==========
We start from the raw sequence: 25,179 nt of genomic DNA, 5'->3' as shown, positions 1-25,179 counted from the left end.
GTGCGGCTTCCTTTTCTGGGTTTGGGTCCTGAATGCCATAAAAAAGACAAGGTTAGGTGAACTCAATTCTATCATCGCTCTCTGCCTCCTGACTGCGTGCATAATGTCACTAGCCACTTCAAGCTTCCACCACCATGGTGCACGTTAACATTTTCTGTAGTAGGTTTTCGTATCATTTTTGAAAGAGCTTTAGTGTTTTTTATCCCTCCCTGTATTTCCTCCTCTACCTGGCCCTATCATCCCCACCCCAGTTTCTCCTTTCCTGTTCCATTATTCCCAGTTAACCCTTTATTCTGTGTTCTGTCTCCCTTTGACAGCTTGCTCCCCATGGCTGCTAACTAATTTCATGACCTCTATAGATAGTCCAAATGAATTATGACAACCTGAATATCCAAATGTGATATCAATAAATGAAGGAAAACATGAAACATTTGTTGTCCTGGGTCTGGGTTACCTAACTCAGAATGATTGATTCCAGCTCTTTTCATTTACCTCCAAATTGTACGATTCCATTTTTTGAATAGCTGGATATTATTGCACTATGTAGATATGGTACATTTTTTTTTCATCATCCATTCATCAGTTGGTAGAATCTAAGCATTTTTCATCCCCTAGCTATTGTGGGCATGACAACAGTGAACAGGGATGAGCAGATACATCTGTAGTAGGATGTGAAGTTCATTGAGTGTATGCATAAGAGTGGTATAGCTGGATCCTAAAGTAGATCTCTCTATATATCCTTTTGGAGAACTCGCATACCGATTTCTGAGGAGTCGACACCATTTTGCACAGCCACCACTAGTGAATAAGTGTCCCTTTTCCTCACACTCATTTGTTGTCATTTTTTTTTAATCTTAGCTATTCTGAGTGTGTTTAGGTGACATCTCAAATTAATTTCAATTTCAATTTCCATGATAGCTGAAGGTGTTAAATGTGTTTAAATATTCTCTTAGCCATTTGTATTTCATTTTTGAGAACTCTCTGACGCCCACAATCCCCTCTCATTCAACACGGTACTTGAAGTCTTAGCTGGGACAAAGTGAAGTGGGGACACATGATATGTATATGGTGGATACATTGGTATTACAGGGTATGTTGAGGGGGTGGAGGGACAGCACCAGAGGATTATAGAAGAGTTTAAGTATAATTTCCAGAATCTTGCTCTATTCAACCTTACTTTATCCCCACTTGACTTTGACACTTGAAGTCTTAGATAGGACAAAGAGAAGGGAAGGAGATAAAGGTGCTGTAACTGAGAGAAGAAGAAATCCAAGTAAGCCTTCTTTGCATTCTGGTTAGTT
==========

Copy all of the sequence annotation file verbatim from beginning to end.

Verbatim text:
We start from the raw sequence: 25,179 nt of genomic DNA, 5'->3' as shown, positions 1-25,179 counted from the left end.
GTGCGGCTTCCTTTTCTGGGTTTGGGTCCTGAATGCCATAAAAAAGACAAGGTTAGGTGAACTCAATTCTATCATCGCTCTCTGCCTCCTGACTGCGTGCATAATGTCACTAGCCACTTCAAGCTTCCACCACCATGGTGCACGTTAACATTTTCTGTAGTAGGTTTTCGTATCATTTTTGAAAGAGCTTTAGTGTTTTTTATCCCTCCCTGTATTTCCTCCTCTACCTGGCCCTATCATCCCCACCCCAGTTTCTCCTTTCCTGTTCCATTATTCCCAGTTAACCCTTTATTCTGTGTTCTGTCTCCCTTTGACAGCTTGCTCCCCATGGCTGCTAACTAATTTCATGACCTCTATAGATAGTCCAAATGAATTATGACAACCTGAATATCCAAATGTGATATCAATAAATGAAGGAAAACATGAAACATTTGTTGTCCTGGGTCTGGGTTACCTAACTCAGAATGATTGATTCCAGCTCTTTTCATTTACCTCCAAATTGTACGATTCCATTTTTTGAATAGCTGGATATTATTGCACTATGTAGATATGGTACATTTTTTTTTCATCATCCATTCATCAGTTGGTAGAATCTAAGCATTTTTCATCCCCTAGCTATTGTGGGCATGACAACAGTGAACAGGGATGAGCAGATACATCTGTAGTAGGATGTGAAGTTCATTGAGTGTATGCATAAGAGTGGTATAGCTGGATCCTAAAGTAGATCTCTCTATATATCCTTTTGGAGAACTCGCATACCGATTTCTGAGGAGTCGACACCATTTTGCACAGCCACCACTAGTGAATAAGTGTCCCTTTTCCTCACACTCATTTGTTGTCATTTTTTTTTAATCTTAGCTATTCTGAGTGTGTTTAGGTGACATCTCAAATTAATTTCAATTTCAATTTCCATGATAGCTGAAGGTGTTAAATGTGTTTAAATATTCTCTTAGCCATTTGTATTTCATTTTTGAGAACTCTCTGACGCCCACAATCCCCTCTCATTCAACACGGTACTTGAAGTCTTAGCTGGGACAAAGTGAAGTGGGGACACATGATATGTATATGGTGGATACATTGGTATTACAGGGTATGTTGAGGGGGTGGAGGGACAGCACCAGAGGATTATAGAAGAGTTTAAGTATAATTTCCAGAATCTTGCTCTATTCAACCTTACTTTATCCCCACTTGACTTTGACACTTGAAGTCTTAGATAGGACAAAGAGAAGGGAAGGAGATAAAGGTGCTGTAACTGAGAGAAGAAGAAATCCAAGTAAGCCTTCTTTGCATTCTGGTTAGTT